Stereum purple is an inedible species of the Cifell family. The fungus grows as a saprotroph on stumps and dry wood, and as a parasite on deciduous and fruit trees. It often settles on the walls of wooden buildings, leading to rapid decay and destruction. To recognize a mushroom, you need to study its description and view a photo.
Where the stereum magenta grows
The variety begins bearing fruit from September to mid-December. It can be seen on dry wood, tree stumps, and living trunks and roots of deciduous trees. It grows in numerous groups, less often as single specimens. When horticultural crops are damaged, it causes snow-white rot and milky sheen disease. The disease can be recognized by discolored foliage, which eventually becomes shiny with a pronounced silvery sheen. Without treatment, after 2 years, the branches of the affected tree throw off the foliage and dry out.
Important! The fungus is widespread in temperate regions.
What does stereum magenta look like?
Purple stereum is a parasitic species with a small disc-shaped fruiting body, about 2-3 cm in size. Felt-fleecy, cream or light brown variety grows on wood in the form of small spots at a young age. With age, the fruit body grows and becomes fan-shaped with wavy slightly drooping edges.
After frost, the fruit body fades and becomes grayish-brown in color with light edges. Due to this color, the parasitic fungus is difficult to recognize, since in appearance it is similar to other types of stereums.
The smooth, slightly wrinkled hymenophore is colored dark purple with a light whitish purple border. Propagated by colorless, cylindrical spores, which are located in the coffee spore powder.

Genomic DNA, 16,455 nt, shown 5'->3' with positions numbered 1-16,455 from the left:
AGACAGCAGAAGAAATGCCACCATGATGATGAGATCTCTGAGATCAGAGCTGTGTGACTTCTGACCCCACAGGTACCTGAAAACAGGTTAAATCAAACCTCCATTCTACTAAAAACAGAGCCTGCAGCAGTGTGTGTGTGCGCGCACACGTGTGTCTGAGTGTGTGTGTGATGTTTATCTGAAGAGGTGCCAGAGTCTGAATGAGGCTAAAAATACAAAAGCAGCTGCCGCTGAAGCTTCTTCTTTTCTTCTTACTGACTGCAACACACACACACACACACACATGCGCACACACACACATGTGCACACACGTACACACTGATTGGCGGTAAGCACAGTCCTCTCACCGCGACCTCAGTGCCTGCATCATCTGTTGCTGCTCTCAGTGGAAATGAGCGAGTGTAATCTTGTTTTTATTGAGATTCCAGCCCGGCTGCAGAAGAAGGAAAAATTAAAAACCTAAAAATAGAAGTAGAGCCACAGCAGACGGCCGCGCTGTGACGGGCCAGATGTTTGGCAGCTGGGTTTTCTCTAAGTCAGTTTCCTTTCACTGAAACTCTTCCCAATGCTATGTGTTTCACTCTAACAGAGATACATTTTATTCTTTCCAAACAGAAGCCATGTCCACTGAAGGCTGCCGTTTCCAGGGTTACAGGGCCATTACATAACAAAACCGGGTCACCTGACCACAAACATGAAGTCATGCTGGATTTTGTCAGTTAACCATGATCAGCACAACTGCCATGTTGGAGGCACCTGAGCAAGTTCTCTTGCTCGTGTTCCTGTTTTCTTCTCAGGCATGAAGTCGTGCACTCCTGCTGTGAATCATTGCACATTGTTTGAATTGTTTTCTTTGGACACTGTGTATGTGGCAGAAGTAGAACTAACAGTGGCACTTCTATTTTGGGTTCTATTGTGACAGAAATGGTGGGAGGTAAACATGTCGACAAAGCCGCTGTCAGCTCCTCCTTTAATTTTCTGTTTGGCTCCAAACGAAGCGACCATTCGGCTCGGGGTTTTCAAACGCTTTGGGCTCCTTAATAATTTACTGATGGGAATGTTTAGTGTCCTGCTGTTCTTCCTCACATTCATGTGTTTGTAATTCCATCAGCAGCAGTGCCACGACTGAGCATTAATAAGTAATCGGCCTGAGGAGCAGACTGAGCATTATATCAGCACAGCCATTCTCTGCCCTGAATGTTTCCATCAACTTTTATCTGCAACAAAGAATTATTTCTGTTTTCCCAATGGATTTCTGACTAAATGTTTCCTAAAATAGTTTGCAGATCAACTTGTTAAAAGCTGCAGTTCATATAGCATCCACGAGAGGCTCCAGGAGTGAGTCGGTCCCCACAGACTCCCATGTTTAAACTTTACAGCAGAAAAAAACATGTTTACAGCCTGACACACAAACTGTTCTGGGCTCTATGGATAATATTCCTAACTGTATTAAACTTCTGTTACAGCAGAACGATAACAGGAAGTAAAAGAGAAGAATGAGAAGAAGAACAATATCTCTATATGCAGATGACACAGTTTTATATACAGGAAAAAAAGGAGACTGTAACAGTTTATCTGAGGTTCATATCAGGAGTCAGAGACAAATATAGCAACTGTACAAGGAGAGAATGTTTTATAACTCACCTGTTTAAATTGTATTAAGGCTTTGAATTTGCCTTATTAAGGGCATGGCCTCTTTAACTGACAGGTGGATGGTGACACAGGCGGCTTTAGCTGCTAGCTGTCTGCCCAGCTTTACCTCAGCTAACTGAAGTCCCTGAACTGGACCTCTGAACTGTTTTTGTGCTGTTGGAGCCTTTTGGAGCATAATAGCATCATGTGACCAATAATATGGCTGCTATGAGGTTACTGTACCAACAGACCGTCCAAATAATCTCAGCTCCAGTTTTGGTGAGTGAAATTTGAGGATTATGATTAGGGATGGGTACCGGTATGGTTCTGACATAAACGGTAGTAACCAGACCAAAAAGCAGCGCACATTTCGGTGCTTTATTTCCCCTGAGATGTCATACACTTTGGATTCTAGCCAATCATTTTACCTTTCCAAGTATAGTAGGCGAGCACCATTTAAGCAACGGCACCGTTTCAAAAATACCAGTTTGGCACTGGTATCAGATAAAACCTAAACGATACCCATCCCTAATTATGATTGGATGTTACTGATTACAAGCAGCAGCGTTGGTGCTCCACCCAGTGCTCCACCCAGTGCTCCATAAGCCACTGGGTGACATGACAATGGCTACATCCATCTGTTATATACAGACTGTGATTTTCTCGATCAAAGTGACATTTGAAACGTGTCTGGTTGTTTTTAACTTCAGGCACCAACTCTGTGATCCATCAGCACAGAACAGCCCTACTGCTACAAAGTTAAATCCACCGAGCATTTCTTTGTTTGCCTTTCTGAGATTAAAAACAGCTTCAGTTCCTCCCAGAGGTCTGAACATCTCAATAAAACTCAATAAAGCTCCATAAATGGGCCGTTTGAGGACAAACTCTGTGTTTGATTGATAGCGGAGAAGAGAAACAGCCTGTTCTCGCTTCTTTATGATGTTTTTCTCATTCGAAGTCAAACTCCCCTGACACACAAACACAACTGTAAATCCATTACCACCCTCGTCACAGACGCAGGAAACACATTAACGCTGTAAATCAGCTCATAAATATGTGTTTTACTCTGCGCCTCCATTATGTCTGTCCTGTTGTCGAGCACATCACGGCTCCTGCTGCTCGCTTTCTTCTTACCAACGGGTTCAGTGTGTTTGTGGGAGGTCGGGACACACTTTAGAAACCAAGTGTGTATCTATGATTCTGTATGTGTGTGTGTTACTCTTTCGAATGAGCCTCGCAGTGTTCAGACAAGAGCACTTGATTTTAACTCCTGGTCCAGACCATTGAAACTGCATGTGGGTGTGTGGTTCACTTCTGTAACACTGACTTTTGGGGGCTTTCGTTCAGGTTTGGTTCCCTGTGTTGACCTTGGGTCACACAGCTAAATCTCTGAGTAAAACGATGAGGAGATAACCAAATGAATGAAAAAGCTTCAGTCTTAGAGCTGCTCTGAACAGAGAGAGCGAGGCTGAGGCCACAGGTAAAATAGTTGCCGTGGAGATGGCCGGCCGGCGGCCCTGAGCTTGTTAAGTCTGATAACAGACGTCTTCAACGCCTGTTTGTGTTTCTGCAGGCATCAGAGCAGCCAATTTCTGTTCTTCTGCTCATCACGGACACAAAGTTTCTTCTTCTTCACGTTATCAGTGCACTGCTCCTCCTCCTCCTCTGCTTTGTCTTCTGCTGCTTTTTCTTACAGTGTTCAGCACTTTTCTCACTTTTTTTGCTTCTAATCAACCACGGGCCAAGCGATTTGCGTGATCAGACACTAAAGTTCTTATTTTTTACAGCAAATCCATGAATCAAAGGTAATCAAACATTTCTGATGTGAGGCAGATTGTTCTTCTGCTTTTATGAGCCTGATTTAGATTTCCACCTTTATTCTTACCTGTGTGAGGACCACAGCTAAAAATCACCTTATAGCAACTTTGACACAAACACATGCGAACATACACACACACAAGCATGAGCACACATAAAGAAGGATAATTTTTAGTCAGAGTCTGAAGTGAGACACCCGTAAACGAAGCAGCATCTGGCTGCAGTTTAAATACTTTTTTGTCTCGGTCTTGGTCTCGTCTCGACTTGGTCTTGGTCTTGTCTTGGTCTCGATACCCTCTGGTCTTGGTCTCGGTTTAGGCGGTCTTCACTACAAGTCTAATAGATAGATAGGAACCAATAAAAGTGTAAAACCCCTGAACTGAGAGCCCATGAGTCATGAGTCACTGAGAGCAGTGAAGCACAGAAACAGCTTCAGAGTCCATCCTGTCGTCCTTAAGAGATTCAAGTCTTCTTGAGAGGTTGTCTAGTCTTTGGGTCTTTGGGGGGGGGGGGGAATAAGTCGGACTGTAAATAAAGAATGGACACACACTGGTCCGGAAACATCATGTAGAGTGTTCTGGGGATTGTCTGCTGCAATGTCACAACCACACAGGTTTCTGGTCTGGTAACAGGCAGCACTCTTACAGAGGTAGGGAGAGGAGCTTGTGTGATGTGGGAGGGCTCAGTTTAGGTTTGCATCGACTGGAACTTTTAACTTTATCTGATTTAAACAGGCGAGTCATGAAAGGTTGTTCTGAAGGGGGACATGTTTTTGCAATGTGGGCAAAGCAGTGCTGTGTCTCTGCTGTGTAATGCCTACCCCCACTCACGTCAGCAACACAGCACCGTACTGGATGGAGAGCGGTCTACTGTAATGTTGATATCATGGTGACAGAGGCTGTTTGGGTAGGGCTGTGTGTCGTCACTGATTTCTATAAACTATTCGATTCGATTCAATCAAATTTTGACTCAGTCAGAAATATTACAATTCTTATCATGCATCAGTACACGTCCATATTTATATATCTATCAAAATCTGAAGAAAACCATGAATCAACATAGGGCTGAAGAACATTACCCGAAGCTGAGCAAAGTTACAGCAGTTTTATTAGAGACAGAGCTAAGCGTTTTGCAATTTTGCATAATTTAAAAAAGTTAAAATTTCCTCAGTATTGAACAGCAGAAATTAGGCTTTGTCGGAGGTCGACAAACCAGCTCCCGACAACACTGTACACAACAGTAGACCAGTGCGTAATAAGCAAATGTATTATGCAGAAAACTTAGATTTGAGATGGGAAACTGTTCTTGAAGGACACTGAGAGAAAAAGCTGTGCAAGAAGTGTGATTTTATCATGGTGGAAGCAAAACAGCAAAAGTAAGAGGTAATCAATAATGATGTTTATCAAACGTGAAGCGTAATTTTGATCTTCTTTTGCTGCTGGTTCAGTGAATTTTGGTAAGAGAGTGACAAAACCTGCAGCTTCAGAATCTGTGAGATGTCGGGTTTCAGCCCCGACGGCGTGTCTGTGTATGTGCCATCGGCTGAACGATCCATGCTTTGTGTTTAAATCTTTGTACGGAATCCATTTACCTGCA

The pulp is thin and tough, with a pleasant spicy aroma. In the section, the upper layer is colored gray-brown, the lower one is pale cream.
Is it possible to eat the stereum purple
Stereum purple is an inedible mushroom. Due to the lack of taste, dense, tough pulp and nutritional value, the variety is not used in cooking.
This variety has similar counterparts. These include:
- Fir trichaptum. The fungus grows on dry coniferous wood in multi-layered layers. The small fruiting body is light brown. The surface is felted, pubescent, after rains it becomes covered with algae and acquires a greenish tint. The underside is bright purple, becoming chocolatey and elongated with age.
- Coarse-haired, grows on stumps and dead wood, rarely affects live, weakened deciduous trees. The species is perennial, has a fan-shaped fruit body with unfolded edges. The surface is smooth, painted lemon brown with a greenish tint. Prefers to grow in groups, forming long, wrinkled ribbons. Due to the lack of taste, the species is not used in cooking.
- Felt, distinguished by its larger size, velvety surface and reddish-brown color. Grows on stumps, dry, on diseased, affected trees. The species is inedible, as it has a tough pulp.
Since this variety infects dry wood and causes a fungal disease on apple trees, pears and other stone fruits, both gardeners and workers in woodworking factories are fighting it. And due to the lack of taste and tough pulp, it has no nutritional value and is not used for cooking.
Purple stereum is an inedible member of the Cifell family. The fungus often infects dead wood, treated wood, live fruit trees and the walls of wooden houses. If you do not start a timely fight, the fungus can quickly destroy buildings and reduce the yield of stone fruit trees.